Rev Film Fest 2019 round-up: "Aquarela", "Dragged Across Concrete", "Tumbbad"
Revelation Film Festival is underway at Luna Cinemas Leederville and SX. Revelation screens 80+ foreign and domestic films, short films and documentaries all day, every day from the 4th - 17th of July. Here is a round-up of some of the films we’ve seen so far:
DRAGGED ACROSS CONCRETE
As a fan of S. Craig Zahler’s previous works (the gory, Kurt Russel-led Western/Horror Bone Tomahawk and the Vince Vaughn-led, grindhouse, Bryson-Boxing Brawl in Cell Block 99), I eagerly jumped at the chance to see his newest thriller, Dragged Across Concrete.
When aging detective Ridgeman (Mel Gibson) and his younger partner, Lurasetti (Vince Vaughn), are removed from active duty for excessive force, they use their crooked connections to thwart and steal from an infamous criminal, hoping to make haste with the stolen goods. Dragged Across Concrete is as gritty as it sounds and, whilst the act itself never occurs, the personal and violent title scrapes the viewers senses over the asphalt, leaving marks that will last long after the film finishes.
Like its namesake, Concrete is bleak, dark and painful. And, like the lower socioeconomic town in which our characters roam, the ever-writing story highlights the grim and glum rubbish on every street corner. The characters we meet within Concrete are fantastically full. Each has their flaws, dreams and challenges. Some of these they must overcome and others that crush them.
There is far more to Concrete than a police procedural. The moral and ethical ambiguity of our lead detectives creates an interesting retrospective. Whilst both men mean well and only wish to support their families, both choose to descend further into violence over atonement. The question here is not “will our heroes solve the case in time?”, it’s when will they go too deep and how far is too far gone?
Concrete is a slow and steady tale, a staple of writer/director Zahler (whose work deserves more recognition): lingering takes and steady dialogue steer most of the film. Once it explodes into action, however, the film is grim, gory and satisfying. Whilst its pacing can get tedious, the mounting tension, beautiful cinematography, explosive finale and fantastic casting (and damn-near resurrection) of Mel Gibson and Vince Vaughn cement Dragged Across Concrete as another fantastic genre jump from Zahler and a crime-lovers must-watch.
4 out of 5 stars
Aquarela is less a documentary and more a showcase that follows the slow and treacherous passage of ice to water. The film had me vice-grip for the first thirty minutes as it followed the efforts of a rescue team on the slowly melting icecaps in a truly heart-stopping sequence. From there, the intensity of Aquarela simmers down to a treatise on the beauty of water and ice. Whilst the film is absolutely beautiful, featuring some of the most gorgeous cinematography I have witnessed in recent memory (picture 70 minutes of establishing shots), it fails to keep up a narrative of any sort to accompany the stunning cinematography.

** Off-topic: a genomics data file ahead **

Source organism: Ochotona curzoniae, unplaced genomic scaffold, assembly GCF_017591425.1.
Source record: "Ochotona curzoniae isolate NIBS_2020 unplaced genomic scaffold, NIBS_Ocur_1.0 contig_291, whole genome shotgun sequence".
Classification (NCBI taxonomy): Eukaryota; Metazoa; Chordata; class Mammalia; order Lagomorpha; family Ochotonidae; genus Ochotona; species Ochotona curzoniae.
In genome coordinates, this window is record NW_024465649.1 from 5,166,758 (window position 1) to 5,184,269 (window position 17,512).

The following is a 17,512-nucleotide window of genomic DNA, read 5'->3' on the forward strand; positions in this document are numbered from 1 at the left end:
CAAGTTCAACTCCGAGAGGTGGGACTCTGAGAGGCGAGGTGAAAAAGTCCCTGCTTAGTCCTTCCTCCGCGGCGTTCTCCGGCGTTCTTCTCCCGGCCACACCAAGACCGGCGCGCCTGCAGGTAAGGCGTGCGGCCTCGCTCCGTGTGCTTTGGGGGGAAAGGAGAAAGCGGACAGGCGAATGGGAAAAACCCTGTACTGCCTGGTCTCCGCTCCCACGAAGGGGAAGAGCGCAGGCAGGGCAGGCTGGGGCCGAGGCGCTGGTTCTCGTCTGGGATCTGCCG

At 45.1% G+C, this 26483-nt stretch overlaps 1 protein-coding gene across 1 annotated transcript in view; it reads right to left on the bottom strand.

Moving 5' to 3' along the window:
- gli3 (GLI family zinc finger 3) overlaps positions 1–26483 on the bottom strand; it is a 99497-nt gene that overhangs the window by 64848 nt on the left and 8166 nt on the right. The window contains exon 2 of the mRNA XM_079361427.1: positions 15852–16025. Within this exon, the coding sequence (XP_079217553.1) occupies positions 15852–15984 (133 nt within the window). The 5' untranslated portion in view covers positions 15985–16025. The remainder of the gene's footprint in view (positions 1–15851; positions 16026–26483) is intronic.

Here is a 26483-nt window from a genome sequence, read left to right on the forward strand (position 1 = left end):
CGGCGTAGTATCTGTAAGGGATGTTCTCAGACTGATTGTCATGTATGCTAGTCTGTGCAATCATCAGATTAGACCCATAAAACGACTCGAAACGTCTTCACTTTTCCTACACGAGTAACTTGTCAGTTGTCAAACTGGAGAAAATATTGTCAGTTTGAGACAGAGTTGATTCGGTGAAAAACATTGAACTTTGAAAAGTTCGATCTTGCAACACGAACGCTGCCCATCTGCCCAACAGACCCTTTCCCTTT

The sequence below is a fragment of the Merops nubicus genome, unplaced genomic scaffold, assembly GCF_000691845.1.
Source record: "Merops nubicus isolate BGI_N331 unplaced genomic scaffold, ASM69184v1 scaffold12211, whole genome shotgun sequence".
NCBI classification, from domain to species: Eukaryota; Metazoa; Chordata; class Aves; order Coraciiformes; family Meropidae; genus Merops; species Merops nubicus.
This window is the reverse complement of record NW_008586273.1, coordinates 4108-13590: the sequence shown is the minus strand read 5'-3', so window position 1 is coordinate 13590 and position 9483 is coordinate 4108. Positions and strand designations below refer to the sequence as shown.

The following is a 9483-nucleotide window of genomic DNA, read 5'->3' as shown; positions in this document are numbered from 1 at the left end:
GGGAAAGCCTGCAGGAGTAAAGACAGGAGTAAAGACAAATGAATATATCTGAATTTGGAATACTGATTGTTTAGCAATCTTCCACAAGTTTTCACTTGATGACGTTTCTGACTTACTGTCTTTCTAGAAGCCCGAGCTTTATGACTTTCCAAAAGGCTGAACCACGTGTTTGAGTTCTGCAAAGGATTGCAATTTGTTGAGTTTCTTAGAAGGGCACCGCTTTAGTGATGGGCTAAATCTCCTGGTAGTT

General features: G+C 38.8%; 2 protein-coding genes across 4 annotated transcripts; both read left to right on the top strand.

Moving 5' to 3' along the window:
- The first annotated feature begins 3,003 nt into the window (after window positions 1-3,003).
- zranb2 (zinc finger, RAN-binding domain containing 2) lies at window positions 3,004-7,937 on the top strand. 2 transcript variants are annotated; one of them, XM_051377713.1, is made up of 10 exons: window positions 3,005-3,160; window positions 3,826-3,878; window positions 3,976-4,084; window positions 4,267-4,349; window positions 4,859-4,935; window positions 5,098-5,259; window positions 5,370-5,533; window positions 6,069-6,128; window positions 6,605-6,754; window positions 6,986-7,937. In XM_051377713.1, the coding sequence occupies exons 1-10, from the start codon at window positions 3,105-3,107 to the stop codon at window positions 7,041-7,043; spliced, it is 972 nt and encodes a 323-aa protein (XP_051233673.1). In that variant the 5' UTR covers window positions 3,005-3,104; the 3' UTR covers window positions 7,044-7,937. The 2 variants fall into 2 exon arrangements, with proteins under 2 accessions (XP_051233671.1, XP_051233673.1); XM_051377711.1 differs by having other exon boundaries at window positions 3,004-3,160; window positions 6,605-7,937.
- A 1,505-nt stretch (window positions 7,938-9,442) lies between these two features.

This could have been a beautiful documentary about the abhorrent and unstoppable power of water. As it stands, Aquarela is more an excessive ASMR video with a strange amount of death metal in its soundtrack.
3.5 out of 5 stars
Part Indiana Jones, part The Great Gatsby, Tumbbad is an Indian adventure/drama that chronicles the life of Vinayak (Sohum Shah). Vinayak makes his fortune from looting an abandoned mansion which is home to an ancient evil. Greed, jealousy and envy subsequently throw Vinayak’s adventures and marriage into turmoil.
Tumbbad starts strong, hitting the ground running with the appearance of a freaky, ghoulish creature which is made even better by the film’s practical effects and strong lore. After this first chapter ends, however, the film shifts tone, departing from the horror genre in favour of drama; swapping adventure and mysticism for marital and financial conflict.
Tumbbad’s middle act is an unfortunate slog, serving only to fill time between its stronger opening and ending. Unfortunately, the horror also isn’t quite horrifying enough. A good scare can make or break a film but, after the one-off opening, Tumbbad chooses to use a new setup and payoff three times consecutively, swapping the practical effects for a CGI creature with diminishing returns.
Tumbbad has its moments and these are beautifully captured by Pankaj Kumar, who eyes fire and fog with all their menace. But these beautiful moments are few and far between. If it had kept to its horror roots, Tumbbad would have been an effective and terrifying film with fantastic lore. But its tonal imbalance simply doesn’t do justice to the great efforts that clearly went on behind the scenes.
2.5 out of 5 stars